Toytopia 2.0 and A T. rex Named Sue Open at Michigan Science Center
This morning I had the opportunity to attend a preview of the Michigan Science Center’s A T.rex Named Sue and Toytopia. The Michigan Science Center is located in Detroit across the street from the Detroit Institute of Arts. At only 45 minutes from Ann Arbor, it makes a great day trip.
Since I was attending a special media reveal during the daytime, I attended alone. I can’t wait to bring my daughter back to the Michigan Science Center to visit both exhibits and explore the entire museum.
A T.rex Named Sue
Sue is the most complete T. rex fossil ever found. “Sue” was discovered in 1990 in South Dakota by Sue Hendrickson and later purchased by the Field Museum for preservation. Sue is a 90% complete skeleton. Previously, the most complete T. rex fossil was only 60% complete. The original fossil is at the Field Museum in Chicago and there are 2 castings that tour museums.
A T.rex Named Sue is located near the museum entrance in the ITC Gallery. The main feature of the exhibit is the 42′ long, 12′ tall (at the hip). Also in the exhibit areas are a rotating cast of the skull and both a T. rex and triceratops head with eye pieces so you can see as they would have seen.
The video below shows some highlights from the exhibit.
Toytopia is an interactive exhibit featuring toys through the ages. The exhibit includes some classic toys in displays behind glass as well as a number of interactive displays.
There is enough variety in the interactive activities to entertain kids with a wide variety of interests…LEGO, Lincoln Logs, Keva Planks, games, dollhouse, play kitchen, blanket fort, and more. There was also an arcade of games from the 1980s. Be sure to bring quarters (or $1 and $5 bills to use in the change machine).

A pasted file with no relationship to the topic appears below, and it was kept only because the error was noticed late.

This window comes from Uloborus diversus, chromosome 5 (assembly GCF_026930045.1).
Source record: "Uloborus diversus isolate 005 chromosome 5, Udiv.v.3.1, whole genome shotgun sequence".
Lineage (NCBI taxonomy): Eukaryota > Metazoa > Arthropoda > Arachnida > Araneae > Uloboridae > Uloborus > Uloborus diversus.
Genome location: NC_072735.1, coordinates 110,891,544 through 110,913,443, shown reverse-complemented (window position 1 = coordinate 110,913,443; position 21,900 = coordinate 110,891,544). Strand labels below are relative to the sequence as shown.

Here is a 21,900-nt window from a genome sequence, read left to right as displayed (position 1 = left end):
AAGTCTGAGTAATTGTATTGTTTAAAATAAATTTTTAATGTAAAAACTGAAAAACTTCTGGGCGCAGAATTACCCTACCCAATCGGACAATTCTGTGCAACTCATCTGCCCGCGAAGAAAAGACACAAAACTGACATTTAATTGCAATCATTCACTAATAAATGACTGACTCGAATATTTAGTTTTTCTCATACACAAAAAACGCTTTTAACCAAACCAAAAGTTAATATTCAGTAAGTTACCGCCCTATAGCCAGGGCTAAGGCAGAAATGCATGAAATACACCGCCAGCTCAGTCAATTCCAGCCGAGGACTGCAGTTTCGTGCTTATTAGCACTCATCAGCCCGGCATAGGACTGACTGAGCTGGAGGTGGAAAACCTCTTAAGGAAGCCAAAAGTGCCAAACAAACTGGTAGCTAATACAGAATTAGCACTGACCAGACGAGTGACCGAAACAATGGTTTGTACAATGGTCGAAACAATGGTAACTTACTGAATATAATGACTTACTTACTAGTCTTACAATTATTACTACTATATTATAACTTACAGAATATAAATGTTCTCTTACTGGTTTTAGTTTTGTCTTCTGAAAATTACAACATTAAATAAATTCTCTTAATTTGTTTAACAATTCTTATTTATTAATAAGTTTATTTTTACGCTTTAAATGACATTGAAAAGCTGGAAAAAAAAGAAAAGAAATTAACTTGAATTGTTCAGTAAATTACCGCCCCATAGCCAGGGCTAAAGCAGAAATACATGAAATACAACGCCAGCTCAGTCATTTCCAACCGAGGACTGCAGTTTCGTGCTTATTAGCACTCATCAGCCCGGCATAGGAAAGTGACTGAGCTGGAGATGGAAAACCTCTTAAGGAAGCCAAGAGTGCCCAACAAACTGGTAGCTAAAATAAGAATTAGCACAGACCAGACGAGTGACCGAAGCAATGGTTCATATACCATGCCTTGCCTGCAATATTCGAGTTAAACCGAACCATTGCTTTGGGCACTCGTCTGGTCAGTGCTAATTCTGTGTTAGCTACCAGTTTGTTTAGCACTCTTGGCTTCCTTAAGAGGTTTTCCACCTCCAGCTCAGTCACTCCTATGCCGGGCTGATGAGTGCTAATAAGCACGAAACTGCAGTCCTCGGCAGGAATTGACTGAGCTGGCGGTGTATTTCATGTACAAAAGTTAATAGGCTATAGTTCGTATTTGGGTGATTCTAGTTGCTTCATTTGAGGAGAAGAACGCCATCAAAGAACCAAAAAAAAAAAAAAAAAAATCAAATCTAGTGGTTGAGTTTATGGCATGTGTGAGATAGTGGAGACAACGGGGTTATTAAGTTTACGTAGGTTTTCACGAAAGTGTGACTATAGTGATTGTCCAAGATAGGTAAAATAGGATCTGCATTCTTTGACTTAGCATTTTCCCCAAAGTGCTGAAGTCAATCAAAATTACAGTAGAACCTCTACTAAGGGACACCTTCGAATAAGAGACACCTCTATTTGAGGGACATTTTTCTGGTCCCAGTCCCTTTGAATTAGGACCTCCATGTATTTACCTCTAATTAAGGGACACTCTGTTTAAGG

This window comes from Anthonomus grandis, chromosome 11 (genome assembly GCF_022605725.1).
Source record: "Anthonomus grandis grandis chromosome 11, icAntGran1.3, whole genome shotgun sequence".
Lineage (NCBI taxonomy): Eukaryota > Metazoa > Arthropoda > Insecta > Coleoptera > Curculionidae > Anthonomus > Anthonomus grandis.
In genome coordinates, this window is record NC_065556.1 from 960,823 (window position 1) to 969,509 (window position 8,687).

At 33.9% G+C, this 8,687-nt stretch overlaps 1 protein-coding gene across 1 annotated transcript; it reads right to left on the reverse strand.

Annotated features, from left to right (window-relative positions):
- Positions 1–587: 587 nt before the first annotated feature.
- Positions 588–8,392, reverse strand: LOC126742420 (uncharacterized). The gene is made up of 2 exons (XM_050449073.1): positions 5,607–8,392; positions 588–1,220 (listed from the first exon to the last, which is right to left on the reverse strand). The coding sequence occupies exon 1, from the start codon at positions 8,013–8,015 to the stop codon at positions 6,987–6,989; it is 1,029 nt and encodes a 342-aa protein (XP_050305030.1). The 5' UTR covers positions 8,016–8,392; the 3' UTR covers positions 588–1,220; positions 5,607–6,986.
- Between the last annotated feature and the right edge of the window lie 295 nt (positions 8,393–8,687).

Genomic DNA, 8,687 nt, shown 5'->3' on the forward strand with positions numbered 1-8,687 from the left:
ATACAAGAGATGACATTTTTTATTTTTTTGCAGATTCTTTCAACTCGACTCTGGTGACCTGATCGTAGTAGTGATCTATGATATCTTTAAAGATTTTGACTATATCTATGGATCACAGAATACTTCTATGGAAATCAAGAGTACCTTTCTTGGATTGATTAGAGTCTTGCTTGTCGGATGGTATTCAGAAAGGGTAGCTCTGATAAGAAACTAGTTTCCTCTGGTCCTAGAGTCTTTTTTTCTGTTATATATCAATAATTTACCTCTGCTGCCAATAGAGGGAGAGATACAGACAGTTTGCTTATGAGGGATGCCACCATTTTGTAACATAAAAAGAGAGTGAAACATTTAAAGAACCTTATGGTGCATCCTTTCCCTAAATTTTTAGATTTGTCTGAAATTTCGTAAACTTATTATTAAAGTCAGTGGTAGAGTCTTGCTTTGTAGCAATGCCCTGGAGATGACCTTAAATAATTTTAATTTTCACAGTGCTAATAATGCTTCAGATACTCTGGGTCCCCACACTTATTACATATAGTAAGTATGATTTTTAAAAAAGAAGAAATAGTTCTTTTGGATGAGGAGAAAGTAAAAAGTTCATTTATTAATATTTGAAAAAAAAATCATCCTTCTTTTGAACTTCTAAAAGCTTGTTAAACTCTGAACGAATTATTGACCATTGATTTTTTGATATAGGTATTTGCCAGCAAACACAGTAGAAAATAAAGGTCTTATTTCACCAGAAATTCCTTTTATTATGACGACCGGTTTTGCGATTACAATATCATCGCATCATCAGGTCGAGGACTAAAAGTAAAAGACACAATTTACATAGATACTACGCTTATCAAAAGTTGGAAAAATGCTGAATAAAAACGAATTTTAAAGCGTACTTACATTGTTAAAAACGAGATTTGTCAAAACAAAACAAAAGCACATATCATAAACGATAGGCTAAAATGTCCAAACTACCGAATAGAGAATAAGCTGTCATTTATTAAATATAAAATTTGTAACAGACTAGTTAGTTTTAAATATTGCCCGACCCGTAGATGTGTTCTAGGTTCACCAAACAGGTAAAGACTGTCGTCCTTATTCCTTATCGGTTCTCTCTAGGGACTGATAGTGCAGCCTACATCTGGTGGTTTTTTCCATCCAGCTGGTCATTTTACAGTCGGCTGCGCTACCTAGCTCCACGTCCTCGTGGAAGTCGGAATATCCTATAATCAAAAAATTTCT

During my tour today, there were some students present who had a great time exploring the exhibit. They enjoyed the 80s video games, Etch a Sketch, the giant dot-to-dot puzzles, and the piano from Big.
Toytopia is in the special events gallery on the third floor and requires a special entry fee. Many of the museum’s admission packages will include Toytopia admission. Be sure to bring extra money for the arcade games in the exhibit (quarters, although there is a change machine that can break $1 and $5 bills).The exhibit exit features a gift shop.
Michigan Science Center
The Michigan Science Center is located at 5020 John R. Street in Detroit. There are currently construction-related road closures on several roads around the museum due to the M-1 Rail Project. The Science Center’s directions page suggests the best route to reach the museum with the closures. I found that Apple Maps accounted for one closure, but not another.
Parking was readily available in the DIA lot for $7 (flat fee on entrance). There is also street parking available. On weekends, the Michigan Science Center offers valet parking free for members or $10 for other guests.
Fall Hours through November 25
The Michigan Science Center is open 10a-3p on Wednesdays-Fridays, 10a-6p on Saturday, and noon-6p on Sundays. They are closed on Mondays and Tuesdays.
Admission to the museum starts at $14 for adults and $11 for kids. Ticket upgrades include Toytopia, IMAX, and planetarium shows. The museum is part of the ASTC reciprocal programs. Since it is within 90 miles of Ann Arbor, I asked about reciprocity for members of the Ann Arbor museums. Members of the Ann Arbor Hands-On Museum receive a 50% discount on admission (basic admission). Members of the University of Michigan Museum of Natural History receive free admission.